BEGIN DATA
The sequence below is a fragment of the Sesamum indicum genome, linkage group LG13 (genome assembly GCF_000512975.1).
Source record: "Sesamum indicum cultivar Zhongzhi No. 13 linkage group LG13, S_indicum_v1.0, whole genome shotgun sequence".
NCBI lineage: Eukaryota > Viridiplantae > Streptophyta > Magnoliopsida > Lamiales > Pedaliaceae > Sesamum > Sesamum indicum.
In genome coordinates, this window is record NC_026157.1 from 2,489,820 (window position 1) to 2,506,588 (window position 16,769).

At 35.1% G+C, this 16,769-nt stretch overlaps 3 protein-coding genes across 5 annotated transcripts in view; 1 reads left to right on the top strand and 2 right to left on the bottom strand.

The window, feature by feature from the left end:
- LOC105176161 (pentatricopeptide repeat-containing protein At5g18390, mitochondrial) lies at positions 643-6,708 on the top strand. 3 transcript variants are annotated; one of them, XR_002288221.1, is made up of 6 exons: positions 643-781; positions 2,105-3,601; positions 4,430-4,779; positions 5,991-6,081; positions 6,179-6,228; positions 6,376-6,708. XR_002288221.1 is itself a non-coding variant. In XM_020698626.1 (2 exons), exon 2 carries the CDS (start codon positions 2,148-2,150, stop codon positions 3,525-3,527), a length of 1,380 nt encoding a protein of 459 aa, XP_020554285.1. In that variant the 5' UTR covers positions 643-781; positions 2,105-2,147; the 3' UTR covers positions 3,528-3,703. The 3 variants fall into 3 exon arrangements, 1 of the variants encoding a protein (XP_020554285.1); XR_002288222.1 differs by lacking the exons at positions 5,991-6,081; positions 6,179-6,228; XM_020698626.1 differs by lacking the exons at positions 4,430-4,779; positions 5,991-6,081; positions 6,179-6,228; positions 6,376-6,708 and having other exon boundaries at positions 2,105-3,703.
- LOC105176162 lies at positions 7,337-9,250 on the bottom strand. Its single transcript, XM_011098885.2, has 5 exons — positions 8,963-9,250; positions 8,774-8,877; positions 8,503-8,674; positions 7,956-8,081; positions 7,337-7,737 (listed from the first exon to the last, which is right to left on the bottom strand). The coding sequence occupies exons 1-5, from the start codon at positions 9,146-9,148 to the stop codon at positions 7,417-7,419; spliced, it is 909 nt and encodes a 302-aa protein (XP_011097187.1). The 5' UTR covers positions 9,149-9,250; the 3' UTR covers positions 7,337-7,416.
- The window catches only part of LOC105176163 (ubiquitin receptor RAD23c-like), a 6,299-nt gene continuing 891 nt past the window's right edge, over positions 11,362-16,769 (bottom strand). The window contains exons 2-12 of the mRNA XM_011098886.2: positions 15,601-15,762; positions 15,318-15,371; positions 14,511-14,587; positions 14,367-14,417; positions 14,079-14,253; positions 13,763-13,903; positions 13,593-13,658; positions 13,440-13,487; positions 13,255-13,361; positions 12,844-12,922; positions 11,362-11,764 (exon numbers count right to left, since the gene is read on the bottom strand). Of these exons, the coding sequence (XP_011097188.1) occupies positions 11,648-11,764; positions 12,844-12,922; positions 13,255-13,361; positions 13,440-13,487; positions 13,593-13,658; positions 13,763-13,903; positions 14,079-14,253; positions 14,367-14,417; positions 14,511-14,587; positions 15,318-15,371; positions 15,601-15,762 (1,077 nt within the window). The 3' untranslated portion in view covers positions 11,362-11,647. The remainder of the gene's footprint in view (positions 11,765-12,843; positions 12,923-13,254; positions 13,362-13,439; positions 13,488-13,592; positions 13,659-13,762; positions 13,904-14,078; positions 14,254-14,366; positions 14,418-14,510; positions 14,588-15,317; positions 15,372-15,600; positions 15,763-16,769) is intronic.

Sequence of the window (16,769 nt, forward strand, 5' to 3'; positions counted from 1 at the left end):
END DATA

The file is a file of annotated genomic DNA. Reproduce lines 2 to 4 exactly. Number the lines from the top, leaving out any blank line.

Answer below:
Source record: "Sesamum indicum cultivar Zhongzhi No. 13 linkage group LG13, S_indicum_v1.0, whole genome shotgun sequence".
NCBI lineage: Eukaryota > Viridiplantae > Streptophyta > Magnoliopsida > Lamiales > Pedaliaceae > Sesamum > Sesamum indicum.
In genome coordinates, this window is record NC_026157.1 from 2,489,820 (window position 1) to 2,506,588 (window position 16,769).